Elsewhere in the office, a gift from Joe Biden – a football made from the same leather as American footballs and given to him ahead of this year’s Fifa World Cup – is prominently displayed. A signed photo from Princess Anne is less obvious, shoved into a corner and out of sight.
He may have been prime minister for 10 months, but it’s opposition leader that’s often given the label of “the hardest job in politics”. As the cliche goes, a bad day in government is still better than a great day in opposition. Hipkins remains optimistic about the future of New Zealand despite no longer being in charge. “I think the current government isn’t going to contribute much to that, but if you look at the opportunities that are ahead of us, there are so many of them that I’m excited about the kind of country that my kids can grow up in,” he says.
There are even some (small) silver linings to no longer being the prime minister, he admits. “You do get time to read and reflect and to think and to talk to people in a way that you don’t get to do in government. When you’re in government, it just keeps coming at you… there was barely time to breathe some days. This is a chance for us to reflect and reset a bit.”
As a senior minister and then prime minister, Hipkins knows better than most just how relentless being in government can be. During the Covid-19 pandemic, he says he struggled to get a single night of constant sleep. It was, he says, constantly exhausting. “Most nights, I would wake up at some point and find myself staring at the ceiling thinking about whatever it was we were dealing with. This summer, I’m hoping to just have some uninterrupted sleeps.”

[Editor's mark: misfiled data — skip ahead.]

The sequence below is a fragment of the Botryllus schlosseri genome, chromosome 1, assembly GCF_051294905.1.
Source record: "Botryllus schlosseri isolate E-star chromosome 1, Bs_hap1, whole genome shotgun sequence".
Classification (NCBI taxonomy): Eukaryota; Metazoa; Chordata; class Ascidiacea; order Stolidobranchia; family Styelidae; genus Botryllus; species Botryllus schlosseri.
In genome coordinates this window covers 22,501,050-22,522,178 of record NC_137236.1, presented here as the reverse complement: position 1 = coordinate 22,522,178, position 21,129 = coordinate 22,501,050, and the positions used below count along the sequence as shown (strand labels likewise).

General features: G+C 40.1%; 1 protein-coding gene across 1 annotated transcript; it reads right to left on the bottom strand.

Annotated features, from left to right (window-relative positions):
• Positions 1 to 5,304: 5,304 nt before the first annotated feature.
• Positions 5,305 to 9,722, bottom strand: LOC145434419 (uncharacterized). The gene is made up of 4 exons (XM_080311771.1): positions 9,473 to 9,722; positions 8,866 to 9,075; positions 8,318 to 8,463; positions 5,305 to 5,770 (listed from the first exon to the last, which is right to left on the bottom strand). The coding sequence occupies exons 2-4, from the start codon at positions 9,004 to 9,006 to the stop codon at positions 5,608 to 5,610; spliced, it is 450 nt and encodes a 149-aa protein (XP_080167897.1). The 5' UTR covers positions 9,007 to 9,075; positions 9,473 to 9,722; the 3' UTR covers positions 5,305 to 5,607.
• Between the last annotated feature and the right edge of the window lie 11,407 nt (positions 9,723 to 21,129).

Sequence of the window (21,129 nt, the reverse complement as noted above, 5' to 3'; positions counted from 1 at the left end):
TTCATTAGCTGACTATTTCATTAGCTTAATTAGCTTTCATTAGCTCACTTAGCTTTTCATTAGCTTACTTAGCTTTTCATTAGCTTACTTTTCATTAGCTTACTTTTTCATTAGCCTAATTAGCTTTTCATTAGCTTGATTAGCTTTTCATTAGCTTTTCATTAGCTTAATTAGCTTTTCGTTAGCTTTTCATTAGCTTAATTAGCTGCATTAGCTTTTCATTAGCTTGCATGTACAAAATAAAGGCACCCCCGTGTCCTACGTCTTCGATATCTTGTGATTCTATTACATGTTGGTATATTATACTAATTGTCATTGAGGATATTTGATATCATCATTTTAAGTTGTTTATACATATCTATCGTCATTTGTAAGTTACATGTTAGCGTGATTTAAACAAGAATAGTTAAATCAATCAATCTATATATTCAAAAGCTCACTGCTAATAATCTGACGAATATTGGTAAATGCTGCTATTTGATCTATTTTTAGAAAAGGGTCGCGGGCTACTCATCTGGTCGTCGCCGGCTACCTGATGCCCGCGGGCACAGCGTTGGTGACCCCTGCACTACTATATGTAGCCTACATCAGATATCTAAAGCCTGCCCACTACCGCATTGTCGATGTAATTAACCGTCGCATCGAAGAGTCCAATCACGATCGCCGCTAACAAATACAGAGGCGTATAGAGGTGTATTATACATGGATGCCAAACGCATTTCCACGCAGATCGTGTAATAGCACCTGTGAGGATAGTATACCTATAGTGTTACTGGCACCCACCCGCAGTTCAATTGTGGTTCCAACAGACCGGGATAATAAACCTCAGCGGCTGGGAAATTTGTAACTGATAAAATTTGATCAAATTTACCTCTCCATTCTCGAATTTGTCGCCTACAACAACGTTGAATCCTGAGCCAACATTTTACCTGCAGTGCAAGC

The goal is to properly disconnect, something that’s uncommon for those who work in and around the Beehive. He’s going to “consciously work on” being able to leave his phone on the kitchen bench for “whole days” at a time (if possible).
“We live in this age of constant stimulation which I’m not sure is always good. I was talking to someone when I was travelling earlier in the year and they said when they first bought an iPad they had it for a month or two and then they gave it away… because it robbed them of their moments of boredom,” Hipkins says. “There’s something in that. We don’t have moments of boredom around here. You can always pick up your phone, you can always engage with people… but actually moments to just sit and be and reflect are actually important for the human soul and so I’m looking forward to being able to do that over the summer.”
He continues: “What do people elect us to do? Yes, they elect us to work hard on their behalf but they also elect us for our judgement and our reflection and we need to view that as work as well.”